The rock is pock-marked with weathering pits as if a giant left footprint impressions on the rock. Though impressive, the mountain is not as well known as Stone Mountain in Georgia. Most people just climb to the top of Stone Mt. and back down. If you continue past the top and do a 6.4 mile loop, you’ll leave the tourists and catch three waterfalls. The elaborate staircase paralleling Stone Mt. Falls, the main falls, is as impressive as the waterfall itself.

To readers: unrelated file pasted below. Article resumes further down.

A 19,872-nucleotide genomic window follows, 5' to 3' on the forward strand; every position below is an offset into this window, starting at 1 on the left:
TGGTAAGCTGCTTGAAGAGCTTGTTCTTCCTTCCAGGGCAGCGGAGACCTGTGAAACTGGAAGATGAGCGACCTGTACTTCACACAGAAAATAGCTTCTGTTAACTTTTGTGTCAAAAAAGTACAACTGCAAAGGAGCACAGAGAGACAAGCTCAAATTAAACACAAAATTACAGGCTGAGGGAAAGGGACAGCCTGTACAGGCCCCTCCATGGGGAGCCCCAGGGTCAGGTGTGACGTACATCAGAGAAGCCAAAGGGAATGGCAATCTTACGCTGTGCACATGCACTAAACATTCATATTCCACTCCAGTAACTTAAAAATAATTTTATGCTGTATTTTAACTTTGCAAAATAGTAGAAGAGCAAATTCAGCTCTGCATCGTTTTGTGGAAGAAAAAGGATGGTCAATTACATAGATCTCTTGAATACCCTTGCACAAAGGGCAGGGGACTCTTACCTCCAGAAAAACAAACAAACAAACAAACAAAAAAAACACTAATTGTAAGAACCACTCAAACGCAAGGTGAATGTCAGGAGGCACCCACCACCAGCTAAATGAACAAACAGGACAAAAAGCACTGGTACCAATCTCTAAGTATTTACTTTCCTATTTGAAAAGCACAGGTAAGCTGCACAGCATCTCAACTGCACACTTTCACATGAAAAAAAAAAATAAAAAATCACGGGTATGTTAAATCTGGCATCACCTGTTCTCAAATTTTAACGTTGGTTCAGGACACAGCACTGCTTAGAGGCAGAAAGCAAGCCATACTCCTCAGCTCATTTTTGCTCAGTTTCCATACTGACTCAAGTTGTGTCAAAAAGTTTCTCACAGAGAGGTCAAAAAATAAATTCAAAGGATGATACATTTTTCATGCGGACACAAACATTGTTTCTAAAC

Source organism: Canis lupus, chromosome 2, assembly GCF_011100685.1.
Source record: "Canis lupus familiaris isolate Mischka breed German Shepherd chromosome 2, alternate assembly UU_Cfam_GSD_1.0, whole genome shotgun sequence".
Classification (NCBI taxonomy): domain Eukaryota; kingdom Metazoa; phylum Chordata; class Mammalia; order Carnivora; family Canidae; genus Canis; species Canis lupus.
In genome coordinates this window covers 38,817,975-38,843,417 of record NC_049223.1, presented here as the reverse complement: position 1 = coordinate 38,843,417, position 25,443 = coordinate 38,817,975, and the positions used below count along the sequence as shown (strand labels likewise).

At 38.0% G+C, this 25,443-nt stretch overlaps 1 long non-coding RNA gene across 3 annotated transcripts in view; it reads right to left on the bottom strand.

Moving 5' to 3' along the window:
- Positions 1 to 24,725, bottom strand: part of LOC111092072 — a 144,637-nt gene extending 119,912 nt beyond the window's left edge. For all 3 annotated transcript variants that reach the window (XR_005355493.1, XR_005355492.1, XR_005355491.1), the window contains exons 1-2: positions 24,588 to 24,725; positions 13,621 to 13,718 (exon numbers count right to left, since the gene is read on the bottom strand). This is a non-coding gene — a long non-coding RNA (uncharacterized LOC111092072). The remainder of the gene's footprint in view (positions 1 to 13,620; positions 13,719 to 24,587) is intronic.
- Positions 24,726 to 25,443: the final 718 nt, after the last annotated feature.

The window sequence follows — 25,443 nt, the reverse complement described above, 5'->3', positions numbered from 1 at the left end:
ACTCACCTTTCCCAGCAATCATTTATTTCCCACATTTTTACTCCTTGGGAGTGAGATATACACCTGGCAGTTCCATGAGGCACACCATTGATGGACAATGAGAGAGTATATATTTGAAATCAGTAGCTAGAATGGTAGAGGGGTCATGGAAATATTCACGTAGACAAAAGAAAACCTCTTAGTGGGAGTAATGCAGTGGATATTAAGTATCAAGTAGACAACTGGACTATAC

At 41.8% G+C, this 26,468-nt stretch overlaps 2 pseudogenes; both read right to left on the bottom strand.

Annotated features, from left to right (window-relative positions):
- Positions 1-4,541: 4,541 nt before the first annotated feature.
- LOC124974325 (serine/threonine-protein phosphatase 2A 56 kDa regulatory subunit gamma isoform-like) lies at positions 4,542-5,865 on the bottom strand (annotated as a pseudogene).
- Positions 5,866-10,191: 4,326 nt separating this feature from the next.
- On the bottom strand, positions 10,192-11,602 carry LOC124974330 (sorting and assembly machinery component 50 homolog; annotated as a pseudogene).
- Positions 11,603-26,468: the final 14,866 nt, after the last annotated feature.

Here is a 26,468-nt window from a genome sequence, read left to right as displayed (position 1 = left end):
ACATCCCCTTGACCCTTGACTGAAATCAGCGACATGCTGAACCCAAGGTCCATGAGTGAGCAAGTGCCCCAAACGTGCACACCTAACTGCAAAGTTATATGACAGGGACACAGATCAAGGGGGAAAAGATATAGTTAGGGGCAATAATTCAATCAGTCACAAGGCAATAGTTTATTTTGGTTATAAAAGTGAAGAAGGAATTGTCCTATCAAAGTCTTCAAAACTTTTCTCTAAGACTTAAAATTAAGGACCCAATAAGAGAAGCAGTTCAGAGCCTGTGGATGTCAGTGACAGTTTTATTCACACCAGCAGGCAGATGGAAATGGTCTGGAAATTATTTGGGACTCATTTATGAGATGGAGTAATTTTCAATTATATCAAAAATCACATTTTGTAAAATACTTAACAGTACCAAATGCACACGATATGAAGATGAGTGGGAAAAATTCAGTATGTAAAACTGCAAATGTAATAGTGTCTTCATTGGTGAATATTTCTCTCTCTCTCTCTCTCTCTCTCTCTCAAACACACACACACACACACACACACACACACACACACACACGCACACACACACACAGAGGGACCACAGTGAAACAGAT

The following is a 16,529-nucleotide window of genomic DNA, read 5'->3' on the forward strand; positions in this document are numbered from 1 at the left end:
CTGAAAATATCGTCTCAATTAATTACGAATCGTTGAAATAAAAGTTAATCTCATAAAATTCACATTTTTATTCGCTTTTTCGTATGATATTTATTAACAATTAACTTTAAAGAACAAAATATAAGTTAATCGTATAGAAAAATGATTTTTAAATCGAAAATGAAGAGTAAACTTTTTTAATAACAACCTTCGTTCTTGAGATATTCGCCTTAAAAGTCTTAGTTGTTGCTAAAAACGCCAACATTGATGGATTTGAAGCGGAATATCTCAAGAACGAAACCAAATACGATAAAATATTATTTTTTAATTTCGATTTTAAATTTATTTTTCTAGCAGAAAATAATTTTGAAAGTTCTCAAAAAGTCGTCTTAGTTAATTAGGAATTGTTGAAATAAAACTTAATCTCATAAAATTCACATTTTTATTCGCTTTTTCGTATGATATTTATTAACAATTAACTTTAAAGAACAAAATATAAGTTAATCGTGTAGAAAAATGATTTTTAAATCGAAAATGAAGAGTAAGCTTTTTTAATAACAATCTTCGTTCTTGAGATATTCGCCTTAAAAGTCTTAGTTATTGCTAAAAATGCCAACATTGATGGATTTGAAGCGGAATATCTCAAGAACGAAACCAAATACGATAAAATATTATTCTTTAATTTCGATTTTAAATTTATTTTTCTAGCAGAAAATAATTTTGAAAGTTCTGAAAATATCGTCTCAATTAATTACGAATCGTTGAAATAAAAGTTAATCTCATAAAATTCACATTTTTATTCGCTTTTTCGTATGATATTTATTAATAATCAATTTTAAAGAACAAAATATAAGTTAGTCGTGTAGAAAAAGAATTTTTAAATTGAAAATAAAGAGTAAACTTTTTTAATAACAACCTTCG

Beyond the rock, Stone Mountain State Park is loaded, with artifacts of its moonshine past. Wilkes County is the moonshine capital of the world,” proclaims the Visitor Center brochures. “It used to be hush-hush,” Bob, a local hiker, explained, “but now they’re proud of it. Just a couple of hundred feet off the trail, you can come down to a field of stills – large steel drums – whose tops have been blown off by dynamite. The way the metal peels off and curls in beautiful swirls make me want to display it in my garden as a sculpture. The pipes, which fed the gas to cook the mash, are still visible. Rubber tubes and jerrycans lie on the ground, helter-skelter. Around several stills, you’ll see a pile of old coke bottles – the 12 ounce dark green glass – that is now considered an antique item. All these Coke bottles prove the old saying, “Whisky was for selling, not for drinking.” The workers drank Coke.